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 Decade: 2000-2009
 Collection: Congressional Research Service Reports
Active Sonar and Marine Mammals: Chronology with References

Active Sonar and Marine Mammals: Chronology with References

Date: June 1, 2005
Creator: Calvert, Kori
Description: The deployment of active sonar by the U.S. Navy and its potential impacts on marine mammals has been an ongoing issue of intense debate; regulatory, legislative, and judicial activity; and international concern. This report provides a chronology of significant events and documents since 1994.
Contributing Partner: UNT Libraries Government Documents Department
Active Sonar and Marine Mammals: Chronology with References

Active Sonar and Marine Mammals: Chronology with References

Date: June 22, 2005
Creator: Calvert, Kori
Description: The deployment of active sonar by the U.S. Navy and its potential impacts on marine mammals has been an ongoing issue of intense debate; regulatory, legislative, and judicial activity; and international concern. This report provides a chronology of significant events and documents since 1994.
Contributing Partner: UNT Libraries Government Documents Department
Adequate Yearly Progress (AYP): Implementation of the No Child Left Behind Act

Adequate Yearly Progress (AYP): Implementation of the No Child Left Behind Act

Date: October 26, 2005
Creator: Riddle, Wayne C.
Description: This report is intended to provide an overview of the Adequate Yearly Process (AYP) concept and several related issues, a description of the AYP provisions of the No Child Left Behind Act, and an analysis of the implementation of these provisions by the U.S. Department of Education (ED) and the states. It will be updated when major administrative actions are taken by ED, or substantial new data on state implementation become available.
Contributing Partner: UNT Libraries Government Documents Department
Adequate Yearly Progress (AYP): Implementation of the No Child Left Behind Act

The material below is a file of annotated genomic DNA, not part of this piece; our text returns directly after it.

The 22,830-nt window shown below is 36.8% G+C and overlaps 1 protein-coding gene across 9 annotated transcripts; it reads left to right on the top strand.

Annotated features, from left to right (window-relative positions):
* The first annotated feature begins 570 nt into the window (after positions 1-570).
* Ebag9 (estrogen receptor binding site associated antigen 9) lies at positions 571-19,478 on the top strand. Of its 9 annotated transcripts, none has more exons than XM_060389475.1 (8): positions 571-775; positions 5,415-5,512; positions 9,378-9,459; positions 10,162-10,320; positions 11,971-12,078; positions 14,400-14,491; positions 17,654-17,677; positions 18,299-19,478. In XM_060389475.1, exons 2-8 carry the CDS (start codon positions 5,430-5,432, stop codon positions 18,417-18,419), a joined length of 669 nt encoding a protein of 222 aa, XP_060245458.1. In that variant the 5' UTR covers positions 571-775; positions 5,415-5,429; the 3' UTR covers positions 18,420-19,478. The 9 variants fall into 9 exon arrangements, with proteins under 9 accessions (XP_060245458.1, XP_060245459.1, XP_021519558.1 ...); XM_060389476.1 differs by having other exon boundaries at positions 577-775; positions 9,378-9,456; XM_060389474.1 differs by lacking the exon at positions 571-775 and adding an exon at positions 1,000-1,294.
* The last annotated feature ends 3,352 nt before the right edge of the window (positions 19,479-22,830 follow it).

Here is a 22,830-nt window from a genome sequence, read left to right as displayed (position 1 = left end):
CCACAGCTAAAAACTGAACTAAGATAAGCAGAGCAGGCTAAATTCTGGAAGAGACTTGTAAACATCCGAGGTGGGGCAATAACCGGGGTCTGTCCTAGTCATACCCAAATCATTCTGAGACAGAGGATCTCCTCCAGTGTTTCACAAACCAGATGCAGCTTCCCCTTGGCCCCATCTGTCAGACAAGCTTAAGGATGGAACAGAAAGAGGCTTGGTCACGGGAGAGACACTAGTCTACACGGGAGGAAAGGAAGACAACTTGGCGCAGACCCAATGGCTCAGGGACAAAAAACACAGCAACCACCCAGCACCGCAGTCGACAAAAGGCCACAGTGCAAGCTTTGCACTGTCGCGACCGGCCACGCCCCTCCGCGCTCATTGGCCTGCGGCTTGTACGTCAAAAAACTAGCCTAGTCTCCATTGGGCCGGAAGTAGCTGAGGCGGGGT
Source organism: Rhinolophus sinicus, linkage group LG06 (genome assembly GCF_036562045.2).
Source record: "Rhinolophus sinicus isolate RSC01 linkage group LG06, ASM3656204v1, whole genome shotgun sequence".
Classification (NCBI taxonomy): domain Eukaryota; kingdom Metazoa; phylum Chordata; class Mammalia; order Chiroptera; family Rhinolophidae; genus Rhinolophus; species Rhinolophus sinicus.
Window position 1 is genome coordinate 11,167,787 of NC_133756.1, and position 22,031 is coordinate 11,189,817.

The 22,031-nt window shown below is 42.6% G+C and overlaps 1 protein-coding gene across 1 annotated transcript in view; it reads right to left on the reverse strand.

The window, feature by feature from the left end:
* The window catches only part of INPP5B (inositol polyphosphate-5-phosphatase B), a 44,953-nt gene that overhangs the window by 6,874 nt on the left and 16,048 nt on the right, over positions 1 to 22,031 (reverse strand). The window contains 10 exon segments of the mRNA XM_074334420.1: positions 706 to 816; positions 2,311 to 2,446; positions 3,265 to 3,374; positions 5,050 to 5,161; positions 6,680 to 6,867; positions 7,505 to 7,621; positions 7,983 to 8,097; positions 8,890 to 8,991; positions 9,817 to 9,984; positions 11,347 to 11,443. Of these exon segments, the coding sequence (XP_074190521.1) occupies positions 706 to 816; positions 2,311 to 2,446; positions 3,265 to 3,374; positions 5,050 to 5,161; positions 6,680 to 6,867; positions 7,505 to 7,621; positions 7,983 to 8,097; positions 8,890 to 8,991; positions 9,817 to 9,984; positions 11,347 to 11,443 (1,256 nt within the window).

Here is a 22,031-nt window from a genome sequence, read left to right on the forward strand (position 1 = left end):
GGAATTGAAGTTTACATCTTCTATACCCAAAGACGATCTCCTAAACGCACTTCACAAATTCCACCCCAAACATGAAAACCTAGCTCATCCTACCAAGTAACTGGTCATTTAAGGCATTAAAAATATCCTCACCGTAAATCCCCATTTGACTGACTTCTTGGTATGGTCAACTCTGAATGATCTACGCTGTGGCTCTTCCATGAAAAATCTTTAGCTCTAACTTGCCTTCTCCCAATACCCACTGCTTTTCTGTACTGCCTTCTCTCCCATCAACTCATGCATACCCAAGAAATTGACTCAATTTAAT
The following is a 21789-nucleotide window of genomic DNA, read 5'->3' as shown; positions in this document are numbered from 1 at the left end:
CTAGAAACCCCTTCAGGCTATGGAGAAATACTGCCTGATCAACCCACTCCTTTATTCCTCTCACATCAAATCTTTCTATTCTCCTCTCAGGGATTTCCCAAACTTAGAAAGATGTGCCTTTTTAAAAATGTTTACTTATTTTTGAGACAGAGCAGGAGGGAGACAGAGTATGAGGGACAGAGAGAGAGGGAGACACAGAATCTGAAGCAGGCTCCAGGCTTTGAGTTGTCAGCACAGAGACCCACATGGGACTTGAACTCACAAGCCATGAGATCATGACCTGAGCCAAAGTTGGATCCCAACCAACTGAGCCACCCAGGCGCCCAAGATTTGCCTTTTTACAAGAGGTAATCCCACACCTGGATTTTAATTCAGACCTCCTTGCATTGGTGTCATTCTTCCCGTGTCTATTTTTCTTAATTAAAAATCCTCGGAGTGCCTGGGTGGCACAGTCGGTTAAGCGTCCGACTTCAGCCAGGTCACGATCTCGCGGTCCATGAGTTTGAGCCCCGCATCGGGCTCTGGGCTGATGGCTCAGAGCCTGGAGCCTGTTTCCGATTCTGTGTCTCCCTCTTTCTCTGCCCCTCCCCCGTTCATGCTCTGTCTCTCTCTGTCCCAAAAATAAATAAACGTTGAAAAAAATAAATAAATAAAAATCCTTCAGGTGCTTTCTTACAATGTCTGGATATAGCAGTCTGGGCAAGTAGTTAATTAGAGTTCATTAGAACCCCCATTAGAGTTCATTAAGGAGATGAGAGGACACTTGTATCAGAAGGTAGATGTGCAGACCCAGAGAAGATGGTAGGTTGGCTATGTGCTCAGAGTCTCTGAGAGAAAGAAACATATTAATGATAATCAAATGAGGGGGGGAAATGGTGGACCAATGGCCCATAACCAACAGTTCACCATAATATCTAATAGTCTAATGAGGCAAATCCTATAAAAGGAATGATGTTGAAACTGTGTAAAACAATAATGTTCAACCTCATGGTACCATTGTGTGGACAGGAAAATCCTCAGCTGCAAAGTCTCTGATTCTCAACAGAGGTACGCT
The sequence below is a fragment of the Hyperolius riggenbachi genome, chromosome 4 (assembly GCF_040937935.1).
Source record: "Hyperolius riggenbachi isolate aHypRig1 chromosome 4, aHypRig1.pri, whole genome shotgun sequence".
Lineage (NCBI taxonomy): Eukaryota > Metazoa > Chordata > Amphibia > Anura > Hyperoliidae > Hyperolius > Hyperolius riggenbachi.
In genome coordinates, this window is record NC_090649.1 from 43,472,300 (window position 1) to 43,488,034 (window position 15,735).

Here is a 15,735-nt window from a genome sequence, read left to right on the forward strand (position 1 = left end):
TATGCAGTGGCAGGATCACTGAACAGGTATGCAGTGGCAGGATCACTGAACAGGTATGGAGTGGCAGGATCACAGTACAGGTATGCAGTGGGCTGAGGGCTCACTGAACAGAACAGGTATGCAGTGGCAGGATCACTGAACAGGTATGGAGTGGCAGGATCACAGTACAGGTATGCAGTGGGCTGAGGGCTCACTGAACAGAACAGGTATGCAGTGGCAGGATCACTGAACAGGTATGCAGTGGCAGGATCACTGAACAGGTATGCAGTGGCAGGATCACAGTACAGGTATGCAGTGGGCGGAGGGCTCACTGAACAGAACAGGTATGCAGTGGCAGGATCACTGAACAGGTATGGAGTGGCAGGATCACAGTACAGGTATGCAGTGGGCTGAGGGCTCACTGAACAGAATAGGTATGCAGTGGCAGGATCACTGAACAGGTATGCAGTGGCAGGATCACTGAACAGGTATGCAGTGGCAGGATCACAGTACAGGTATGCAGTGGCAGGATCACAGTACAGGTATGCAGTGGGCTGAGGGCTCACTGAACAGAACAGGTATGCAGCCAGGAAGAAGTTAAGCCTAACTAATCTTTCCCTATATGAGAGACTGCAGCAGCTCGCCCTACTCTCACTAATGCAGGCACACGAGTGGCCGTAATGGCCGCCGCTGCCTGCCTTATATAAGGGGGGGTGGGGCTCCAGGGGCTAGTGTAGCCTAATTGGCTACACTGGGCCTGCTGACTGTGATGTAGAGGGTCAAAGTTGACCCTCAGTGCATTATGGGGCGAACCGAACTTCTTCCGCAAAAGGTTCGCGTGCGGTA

Adequate Yearly Progress (AYP): Implementation of the No Child Left Behind Act

Date: October 26, 2005
Creator: Riddle, Wayne C.
Description: This report is intended to provide an overview of the Adequate Yearly Process (AYP) concept and several related issues, a description of the AYP provisions of the No Child Left Behind Act, and an analysis of the implementation of these provisions by the U.S. Department of Education (ED) and the states. It will be updated when major administrative actions are taken by ED, or substantial new data on state implementation become available.
Contributing Partner: UNT Libraries Government Documents Department
Adequate Yearly Progress (AYP): Implementation of the No Child Left Behind Act

Adequate Yearly Progress (AYP): Implementation of the No Child Left Behind Act

Date: August 31, 2006
Creator: Riddle, Wayne C.
Description: This report is intended to provide an overview of the Adequate Yearly Process (AYP) concept and several related issues, a description of the AYP provisions of the No Child Left Behind Act, and an analysis of the implementation of these provisions by the U.S. Department of Education (ED) and the states. It will be updated when major administrative actions are taken by ED, or substantial new data on state implementation become available.
Contributing Partner: UNT Libraries Government Documents Department
The Administration's Lands Legacy Initiative in the FY2001 Budget Proposal - A Fact Sheet

The Administration's Lands Legacy Initiative in the FY2001 Budget Proposal - A Fact Sheet

Date: February 14, 2000
Creator: Zinn, Jeffrey A.
Description: The fact sheet compares the FY2001 funding request for the Administration's Lands Legacy Initiative to the FY2000 request and the enacted FY2000 appropriation.
Contributing Partner: UNT Libraries Government Documents Department
Administrative Separations for Misconduct: An Alternative or Companion to Military Courts-Martial

Administrative Separations for Misconduct: An Alternative or Companion to Military Courts-Martial

Date: May 26, 2004
Creator: Velez Pollack, Estela I.
Description: The recent reports of abuse of prisoners held by U.S. military personnel have raised questions about how the armed forces control servicemembers. Congress, under the authorities vested in it by the U.S. Constitution, has enacted procedures for addressing misconduct by servicemembers. One such procedure is an administrative separation under which a member’s continued suitability for service is determined. Administrative separations are non-punitive and can be initiated for a number of reasons, including misconduct or criminal offenses. They may be used in place of or after the servicemember has been subject to a court-martial or nonjudicial punishment. This report provides an overview of administrative separations as an alternative or companion to courts-martial.